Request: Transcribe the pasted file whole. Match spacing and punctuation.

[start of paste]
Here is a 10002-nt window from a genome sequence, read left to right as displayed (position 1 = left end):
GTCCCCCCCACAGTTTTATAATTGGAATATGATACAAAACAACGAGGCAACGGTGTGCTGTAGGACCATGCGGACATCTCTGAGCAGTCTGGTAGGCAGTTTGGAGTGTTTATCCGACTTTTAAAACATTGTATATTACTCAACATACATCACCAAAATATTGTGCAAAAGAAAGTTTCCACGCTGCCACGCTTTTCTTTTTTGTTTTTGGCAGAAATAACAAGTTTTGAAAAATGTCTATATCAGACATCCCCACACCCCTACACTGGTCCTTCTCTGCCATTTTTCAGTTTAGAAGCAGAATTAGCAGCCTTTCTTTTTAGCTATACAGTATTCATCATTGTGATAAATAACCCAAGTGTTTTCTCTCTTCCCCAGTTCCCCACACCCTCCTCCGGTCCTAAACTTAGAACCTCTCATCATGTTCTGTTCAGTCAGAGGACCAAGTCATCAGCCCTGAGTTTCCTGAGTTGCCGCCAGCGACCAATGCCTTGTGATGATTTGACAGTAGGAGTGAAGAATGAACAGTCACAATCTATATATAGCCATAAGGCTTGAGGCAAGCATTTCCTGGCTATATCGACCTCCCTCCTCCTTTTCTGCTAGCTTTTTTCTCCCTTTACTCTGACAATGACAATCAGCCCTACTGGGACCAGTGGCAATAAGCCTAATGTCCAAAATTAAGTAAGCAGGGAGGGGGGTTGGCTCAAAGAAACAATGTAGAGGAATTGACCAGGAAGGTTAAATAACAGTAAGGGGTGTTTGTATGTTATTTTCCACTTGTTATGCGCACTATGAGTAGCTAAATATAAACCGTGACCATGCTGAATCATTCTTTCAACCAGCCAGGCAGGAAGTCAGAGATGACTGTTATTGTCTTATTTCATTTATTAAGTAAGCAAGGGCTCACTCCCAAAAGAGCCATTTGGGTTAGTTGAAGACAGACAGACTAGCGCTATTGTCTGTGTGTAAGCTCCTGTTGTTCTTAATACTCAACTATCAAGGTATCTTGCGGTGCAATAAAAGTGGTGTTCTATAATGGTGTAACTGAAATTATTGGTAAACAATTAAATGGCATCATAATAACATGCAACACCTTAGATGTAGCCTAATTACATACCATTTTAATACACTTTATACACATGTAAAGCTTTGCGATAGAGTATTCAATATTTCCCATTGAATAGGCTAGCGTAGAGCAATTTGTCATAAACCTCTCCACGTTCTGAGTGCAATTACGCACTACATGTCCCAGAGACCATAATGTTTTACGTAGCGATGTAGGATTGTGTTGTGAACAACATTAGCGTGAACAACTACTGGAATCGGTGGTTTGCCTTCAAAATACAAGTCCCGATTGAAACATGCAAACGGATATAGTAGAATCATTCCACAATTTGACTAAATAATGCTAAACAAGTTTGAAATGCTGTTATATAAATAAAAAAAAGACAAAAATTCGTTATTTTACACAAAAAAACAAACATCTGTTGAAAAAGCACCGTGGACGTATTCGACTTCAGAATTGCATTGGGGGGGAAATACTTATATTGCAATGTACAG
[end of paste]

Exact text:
Here is a 10002-nt window from a genome sequence, read left to right as displayed (position 1 = left end):
GTCCCCCCCACAGTTTTATAATTGGAATATGATACAAAACAACGAGGCAACGGTGTGCTGTAGGACCATGCGGACATCTCTGAGCAGTCTGGTAGGCAGTTTGGAGTGTTTATCCGACTTTTAAAACATTGTATATTACTCAACATACATCACCAAAATATTGTGCAAAAGAAAGTTTCCACGCTGCCACGCTTTTCTTTTTTGTTTTTGGCAGAAATAACAAGTTTTGAAAAATGTCTATATCAGACATCCCCACACCCCTACACTGGTCCTTCTCTGCCATTTTTCAGTTTAGAAGCAGAATTAGCAGCCTTTCTTTTTAGCTATACAGTATTCATCATTGTGATAAATAACCCAAGTGTTTTCTCTCTTCCCCAGTTCCCCACACCCTCCTCCGGTCCTAAACTTAGAACCTCTCATCATGTTCTGTTCAGTCAGAGGACCAAGTCATCAGCCCTGAGTTTCCTGAGTTGCCGCCAGCGACCAATGCCTTGTGATGATTTGACAGTAGGAGTGAAGAATGAACAGTCACAATCTATATATAGCCATAAGGCTTGAGGCAAGCATTTCCTGGCTATATCGACCTCCCTCCTCCTTTTCTGCTAGCTTTTTTCTCCCTTTACTCTGACAATGACAATCAGCCCTACTGGGACCAGTGGCAATAAGCCTAATGTCCAAAATTAAGTAAGCAGGGAGGGGGGTTGGCTCAAAGAAACAATGTAGAGGAATTGACCAGGAAGGTTAAATAACAGTAAGGGGTGTTTGTATGTTATTTTCCACTTGTTATGCGCACTATGAGTAGCTAAATATAAACCGTGACCATGCTGAATCATTCTTTCAACCAGCCAGGCAGGAAGTCAGAGATGACTGTTATTGTCTTATTTCATTTATTAAGTAAGCAAGGGCTCACTCCCAAAAGAGCCATTTGGGTTAGTTGAAGACAGACAGACTAGCGCTATTGTCTGTGTGTAAGCTCCTGTTGTTCTTAATACTCAACTATCAAGGTATCTTGCGGTGCAATAAAAGTGGTGTTCTATAATGGTGTAACTGAAATTATTGGTAAACAATTAAATGGCATCATAATAACATGCAACACCTTAGATGTAGCCTAATTACATACCATTTTAATACACTTTATACACATGTAAAGCTTTGCGATAGAGTATTCAATATTTCCCATTGAATAGGCTAGCGTAGAGCAATTTGTCATAAACCTCTCCACGTTCTGAGTGCAATTACGCACTACATGTCCCAGAGACCATAATGTTTTACGTAGCGATGTAGGATTGTGTTGTGAACAACATTAGCGTGAACAACTACTGGAATCGGTGGTTTGCCTTCAAAATACAAGTCCCGATTGAAACATGCAAACGGATATAGTAGAATCATTCCACAATTTGACTAAATAATGCTAAACAAGTTTGAAATGCTGTTATATAAATAAAAAAAAGACAAAAATTCGTTATTTTACACAAAAAAACAAACATCTGTTGAAAAAGCACCGTGGACGTATTCGACTTCAGAATTGCATTGGGGGGGAAATACTTATATTGCAATGTACAG